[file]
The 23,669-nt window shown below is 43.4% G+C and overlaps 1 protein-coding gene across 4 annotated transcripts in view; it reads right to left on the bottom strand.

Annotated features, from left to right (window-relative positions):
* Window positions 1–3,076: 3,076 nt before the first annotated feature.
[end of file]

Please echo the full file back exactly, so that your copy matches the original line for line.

The 23,669-nt window shown below is 43.4% G+C and overlaps 1 protein-coding gene across 4 annotated transcripts in view; it reads right to left on the bottom strand.

Annotated features, from left to right (window-relative positions):
* Window positions 1–3,076: 3,076 nt before the first annotated feature.